In the spirit of the great David Sedaris, here are some (recent) notes from my diary; some of it written at work:
To write or not to write. That is the question. Spent the morning writing to my parents as usual but as I was describing the play I ended up writing ten A4 sides, so I’m not sure if I can keep up more writing now. (A friend described my weekly handwritten letter home as “an act of love.”)
Applied for a very small job this morning – an ASM [Assistant Stage Manager] to cover one night at a pub theatre. £150. Watch one night, shadow the next and work the third. You never know. Decided to presume there’s not going to be a job next in here for me.
I’d quite like to have a quiet doze now but for the actors talking on stage.
Watching this play, very much in the mould of a traditional repertory play, reminds me of a play I saw with my parents when I was a child. I think it was in Cheltenham – we must have been on holiday. I remember it was very nasty with horrible images at the end of each scene or act. I specifically remember a character having his head hammered in – he was lying down, maybe on a table as the lights changed and dimmed and he screamed, probably a sound effect. We also saw Rattle Of A Simple man at the Savoy with John Alderton and Pauline Collins, married in real life, a comedy about him failing to have sex with her – they were client and prostitute. And then there was Alan Bennett’s Habeas Corpus at Harrogate Theatre, I remember being astonishingly rude as only Alan Bennett can. I wonder what my parents felt, thought or said about these plays and how I would react to them at such a young age.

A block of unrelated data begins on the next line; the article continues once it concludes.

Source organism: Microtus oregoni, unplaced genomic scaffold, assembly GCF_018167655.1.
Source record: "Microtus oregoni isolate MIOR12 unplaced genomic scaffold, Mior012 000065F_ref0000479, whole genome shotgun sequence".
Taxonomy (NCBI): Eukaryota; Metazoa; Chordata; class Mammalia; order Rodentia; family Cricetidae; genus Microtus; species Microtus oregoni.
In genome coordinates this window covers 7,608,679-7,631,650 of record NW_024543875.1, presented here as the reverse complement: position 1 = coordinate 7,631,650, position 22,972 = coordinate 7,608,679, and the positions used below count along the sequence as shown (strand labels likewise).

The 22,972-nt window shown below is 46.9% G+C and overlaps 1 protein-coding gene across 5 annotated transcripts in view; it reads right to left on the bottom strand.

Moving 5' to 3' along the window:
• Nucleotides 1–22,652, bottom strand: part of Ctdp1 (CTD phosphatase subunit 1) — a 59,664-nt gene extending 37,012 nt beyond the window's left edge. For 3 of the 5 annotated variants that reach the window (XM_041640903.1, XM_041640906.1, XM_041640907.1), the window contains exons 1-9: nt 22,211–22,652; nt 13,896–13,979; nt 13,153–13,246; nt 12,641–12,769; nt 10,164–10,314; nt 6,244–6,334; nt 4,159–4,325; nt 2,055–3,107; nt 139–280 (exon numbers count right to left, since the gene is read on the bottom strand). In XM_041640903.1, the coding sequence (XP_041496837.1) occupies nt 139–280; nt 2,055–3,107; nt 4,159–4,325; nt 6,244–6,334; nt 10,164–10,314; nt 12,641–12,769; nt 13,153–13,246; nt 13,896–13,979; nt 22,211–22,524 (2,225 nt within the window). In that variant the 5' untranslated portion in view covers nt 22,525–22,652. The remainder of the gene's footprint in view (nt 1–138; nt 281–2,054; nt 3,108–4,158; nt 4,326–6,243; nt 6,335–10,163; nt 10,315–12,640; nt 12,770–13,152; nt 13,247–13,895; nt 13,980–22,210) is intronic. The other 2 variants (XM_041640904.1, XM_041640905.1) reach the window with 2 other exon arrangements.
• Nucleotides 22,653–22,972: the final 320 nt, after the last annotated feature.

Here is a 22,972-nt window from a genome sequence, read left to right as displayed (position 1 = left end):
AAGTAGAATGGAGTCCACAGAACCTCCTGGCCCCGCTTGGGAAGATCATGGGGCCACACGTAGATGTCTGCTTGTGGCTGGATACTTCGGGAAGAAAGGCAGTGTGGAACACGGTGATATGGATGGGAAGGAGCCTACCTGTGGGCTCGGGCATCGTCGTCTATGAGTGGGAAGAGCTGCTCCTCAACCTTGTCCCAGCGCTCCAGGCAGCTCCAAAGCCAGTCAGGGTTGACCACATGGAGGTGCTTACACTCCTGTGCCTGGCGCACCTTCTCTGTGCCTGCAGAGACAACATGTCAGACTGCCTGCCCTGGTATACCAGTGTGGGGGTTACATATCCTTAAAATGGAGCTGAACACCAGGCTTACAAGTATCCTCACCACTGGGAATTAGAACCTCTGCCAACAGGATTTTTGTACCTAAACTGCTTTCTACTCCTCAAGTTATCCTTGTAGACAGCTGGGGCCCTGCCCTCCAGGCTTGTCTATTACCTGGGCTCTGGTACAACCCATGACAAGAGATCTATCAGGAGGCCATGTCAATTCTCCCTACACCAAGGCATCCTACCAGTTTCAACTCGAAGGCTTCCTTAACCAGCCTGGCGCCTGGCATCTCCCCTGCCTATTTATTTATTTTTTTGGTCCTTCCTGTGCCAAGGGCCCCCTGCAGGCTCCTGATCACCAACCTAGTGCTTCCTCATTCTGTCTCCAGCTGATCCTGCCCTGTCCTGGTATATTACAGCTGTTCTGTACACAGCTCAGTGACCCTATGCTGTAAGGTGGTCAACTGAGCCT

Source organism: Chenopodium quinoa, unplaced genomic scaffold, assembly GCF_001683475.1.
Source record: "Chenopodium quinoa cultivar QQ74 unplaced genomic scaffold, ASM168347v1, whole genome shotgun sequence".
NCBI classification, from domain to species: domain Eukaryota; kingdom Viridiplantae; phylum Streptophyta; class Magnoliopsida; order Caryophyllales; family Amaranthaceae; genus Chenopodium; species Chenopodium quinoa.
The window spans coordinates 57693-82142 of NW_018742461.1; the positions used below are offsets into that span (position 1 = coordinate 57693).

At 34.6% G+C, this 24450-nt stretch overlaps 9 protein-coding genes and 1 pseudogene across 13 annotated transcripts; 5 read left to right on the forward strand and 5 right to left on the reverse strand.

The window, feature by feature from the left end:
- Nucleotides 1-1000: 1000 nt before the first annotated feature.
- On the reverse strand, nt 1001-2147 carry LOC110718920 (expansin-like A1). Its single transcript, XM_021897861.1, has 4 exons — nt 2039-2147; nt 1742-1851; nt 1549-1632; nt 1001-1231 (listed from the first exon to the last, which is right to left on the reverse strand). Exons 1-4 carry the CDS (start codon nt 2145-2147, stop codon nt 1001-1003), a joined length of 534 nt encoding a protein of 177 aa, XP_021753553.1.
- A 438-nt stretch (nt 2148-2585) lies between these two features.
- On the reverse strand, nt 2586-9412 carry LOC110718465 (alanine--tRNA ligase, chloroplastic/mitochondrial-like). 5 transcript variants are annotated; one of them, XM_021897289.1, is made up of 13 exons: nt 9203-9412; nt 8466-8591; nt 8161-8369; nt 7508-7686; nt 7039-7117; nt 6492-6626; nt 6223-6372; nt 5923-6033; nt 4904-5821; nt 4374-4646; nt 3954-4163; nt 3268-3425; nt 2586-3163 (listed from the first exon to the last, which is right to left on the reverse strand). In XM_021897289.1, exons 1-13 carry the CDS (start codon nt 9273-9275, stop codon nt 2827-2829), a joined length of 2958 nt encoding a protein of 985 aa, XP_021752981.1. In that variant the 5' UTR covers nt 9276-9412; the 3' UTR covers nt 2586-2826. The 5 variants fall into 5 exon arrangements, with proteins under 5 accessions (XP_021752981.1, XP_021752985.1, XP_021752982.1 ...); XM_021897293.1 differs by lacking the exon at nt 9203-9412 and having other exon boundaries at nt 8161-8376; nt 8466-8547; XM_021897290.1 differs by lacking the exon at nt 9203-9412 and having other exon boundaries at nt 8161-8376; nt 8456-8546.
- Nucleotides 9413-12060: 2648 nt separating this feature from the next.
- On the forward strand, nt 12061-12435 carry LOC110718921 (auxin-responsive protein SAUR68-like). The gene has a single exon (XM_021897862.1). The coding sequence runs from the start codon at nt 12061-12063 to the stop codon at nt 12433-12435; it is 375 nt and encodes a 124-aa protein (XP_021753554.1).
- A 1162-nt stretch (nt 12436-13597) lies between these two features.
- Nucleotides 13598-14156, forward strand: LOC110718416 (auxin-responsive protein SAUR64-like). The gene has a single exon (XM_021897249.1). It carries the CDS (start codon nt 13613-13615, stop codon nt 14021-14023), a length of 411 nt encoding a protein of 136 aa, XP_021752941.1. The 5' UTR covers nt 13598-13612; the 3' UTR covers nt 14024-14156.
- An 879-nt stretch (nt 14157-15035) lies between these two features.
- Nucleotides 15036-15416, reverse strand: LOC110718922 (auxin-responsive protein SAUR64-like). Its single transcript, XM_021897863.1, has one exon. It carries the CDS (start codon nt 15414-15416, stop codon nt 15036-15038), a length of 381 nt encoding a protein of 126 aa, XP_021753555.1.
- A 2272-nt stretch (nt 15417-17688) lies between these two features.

I’d love a bespoke suit. My own tailor even more.
Looking out the Green Room window and saw two homeless people totally drugged up and moving their limbs in the repeated “mad” manner that you almost expect people in their state to. Later on between shows I bumped into a friend in Covent Garden. Whilst talking to her a homeless man came up to us with his “last” Big Issue. My friend opened her bag and purse in front of him and gave him £2.50. He was obviously an addict and made a joke as a way of saying thank you which caused me to laugh out loud.